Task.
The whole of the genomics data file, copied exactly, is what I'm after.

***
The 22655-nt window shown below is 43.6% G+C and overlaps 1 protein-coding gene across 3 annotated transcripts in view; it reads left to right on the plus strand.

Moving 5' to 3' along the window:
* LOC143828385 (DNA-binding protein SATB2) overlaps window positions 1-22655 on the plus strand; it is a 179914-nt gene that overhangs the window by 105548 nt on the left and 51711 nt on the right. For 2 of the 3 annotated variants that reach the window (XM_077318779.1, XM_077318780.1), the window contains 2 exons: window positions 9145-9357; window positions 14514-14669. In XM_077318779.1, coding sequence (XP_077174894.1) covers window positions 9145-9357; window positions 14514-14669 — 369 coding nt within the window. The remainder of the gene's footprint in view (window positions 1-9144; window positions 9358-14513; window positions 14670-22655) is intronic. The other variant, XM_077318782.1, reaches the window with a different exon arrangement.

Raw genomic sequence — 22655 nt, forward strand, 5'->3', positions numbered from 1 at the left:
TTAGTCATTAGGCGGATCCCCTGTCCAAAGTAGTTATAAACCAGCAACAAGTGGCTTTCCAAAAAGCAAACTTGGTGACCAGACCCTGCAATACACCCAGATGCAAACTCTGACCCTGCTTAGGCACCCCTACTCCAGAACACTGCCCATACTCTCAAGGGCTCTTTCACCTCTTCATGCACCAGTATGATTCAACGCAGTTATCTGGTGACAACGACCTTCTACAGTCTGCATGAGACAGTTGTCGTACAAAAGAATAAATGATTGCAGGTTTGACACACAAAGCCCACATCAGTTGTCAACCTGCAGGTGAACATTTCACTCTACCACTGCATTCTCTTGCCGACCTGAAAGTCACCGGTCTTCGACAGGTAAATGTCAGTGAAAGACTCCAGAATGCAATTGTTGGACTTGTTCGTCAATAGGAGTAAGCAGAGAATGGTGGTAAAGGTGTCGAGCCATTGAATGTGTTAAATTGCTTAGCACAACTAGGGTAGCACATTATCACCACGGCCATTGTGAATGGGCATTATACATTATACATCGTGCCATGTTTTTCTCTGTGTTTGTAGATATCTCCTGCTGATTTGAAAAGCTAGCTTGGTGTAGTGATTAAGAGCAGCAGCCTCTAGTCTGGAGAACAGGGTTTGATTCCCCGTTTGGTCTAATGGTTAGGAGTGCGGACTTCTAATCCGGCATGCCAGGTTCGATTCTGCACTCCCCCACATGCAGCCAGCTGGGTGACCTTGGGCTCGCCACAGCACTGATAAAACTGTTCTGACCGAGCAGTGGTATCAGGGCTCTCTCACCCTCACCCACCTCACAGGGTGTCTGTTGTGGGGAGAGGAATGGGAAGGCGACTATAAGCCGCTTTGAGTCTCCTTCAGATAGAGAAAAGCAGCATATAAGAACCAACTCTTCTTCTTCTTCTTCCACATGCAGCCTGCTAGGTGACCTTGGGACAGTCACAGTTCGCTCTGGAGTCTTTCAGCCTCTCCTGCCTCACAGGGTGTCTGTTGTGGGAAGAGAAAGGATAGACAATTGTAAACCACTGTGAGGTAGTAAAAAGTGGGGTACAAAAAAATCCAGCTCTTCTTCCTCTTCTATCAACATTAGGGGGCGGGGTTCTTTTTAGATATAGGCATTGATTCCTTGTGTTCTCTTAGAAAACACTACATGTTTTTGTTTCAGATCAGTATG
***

The 22655-nt window shown below is 43.6% G+C and overlaps 1 protein-coding gene across 3 annotated transcripts in view; it reads left to right on the plus strand.

Moving 5' to 3' along the window:
* LOC143828385 (DNA-binding protein SATB2) overlaps window positions 1-22655 on the plus strand; it is a 179914-nt gene that overhangs the window by 105548 nt on the left and 51711 nt on the right. For 2 of the 3 annotated variants that reach the window (XM_077318779.1, XM_077318780.1), the window contains 2 exons: window positions 9145-9357; window positions 14514-14669. In XM_077318779.1, coding sequence (XP_077174894.1) covers window positions 9145-9357; window positions 14514-14669 — 369 coding nt within the window. The remainder of the gene's footprint in view (window positions 1-9144; window positions 9358-14513; window positions 14670-22655) is intronic. The other variant, XM_077318782.1, reaches the window with a different exon arrangement.

Raw genomic sequence — 22655 nt, forward strand, 5'->3', positions numbered from 1 at the left:
TTAGTCATTAGGCGGATCCCCTGTCCAAAGTAGTTATAAACCAGCAACAAGTGGCTTTCCAAAAAGCAAACTTGGTGACCAGACCCTGCAATACACCCAGATGCAAACTCTGACCCTGCTTAGGCACCCCTACTCCAGAACACTGCCCATACTCTCAAGGGCTCTTTCACCTCTTCATGCACCAGTATGATTCAACGCAGTTATCTGGTGACAACGACCTTCTACAGTCTGCATGAGACAGTTGTCGTACAAAAGAATAAATGATTGCAGGTTTGACACACAAAGCCCACATCAGTTGTCAACCTGCAGGTGAACATTTCACTCTACCACTGCATTCTCTTGCCGACCTGAAAGTCACCGGTCTTCGACAGGTAAATGTCAGTGAAAGACTCCAGAATGCAATTGTTGGACTTGTTCGTCAATAGGAGTAAGCAGAGAATGGTGGTAAAGGTGTCGAGCCATTGAATGTGTTAAATTGCTTAGCACAACTAGGGTAGCACATTATCACCACGGCCATTGTGAATGGGCATTATACATTATACATCGTGCCATGTTTTTCTCTGTGTTTGTAGATATCTCCTGCTGATTTGAAAAGCTAGCTTGGTGTAGTGATTAAGAGCAGCAGCCTCTAGTCTGGAGAACAGGGTTTGATTCCCCGTTTGGTCTAATGGTTAGGAGTGCGGACTTCTAATCCGGCATGCCAGGTTCGATTCTGCACTCCCCCACATGCAGCCAGCTGGGTGACCTTGGGCTCGCCACAGCACTGATAAAACTGTTCTGACCGAGCAGTGGTATCAGGGCTCTCTCACCCTCACCCACCTCACAGGGTGTCTGTTGTGGGGAGAGGAATGGGAAGGCGACTATAAGCCGCTTTGAGTCTCCTTCAGATAGAGAAAAGCAGCATATAAGAACCAACTCTTCTTCTTCTTCTTCCACATGCAGCCTGCTAGGTGACCTTGGGACAGTCACAGTTCGCTCTGGAGTCTTTCAGCCTCTCCTGCCTCACAGGGTGTCTGTTGTGGGAAGAGAAAGGATAGACAATTGTAAACCACTGTGAGGTAGTAAAAAGTGGGGTACAAAAAAATCCAGCTCTTCTTCCTCTTCTATCAACATTAGGGGGCGGGGTTCTTTTTAGATATAGGCATTGATTCCTTGTGTTCTCTTAGAAAACACTACATGTTTTTGTTTCAGATCAGTATG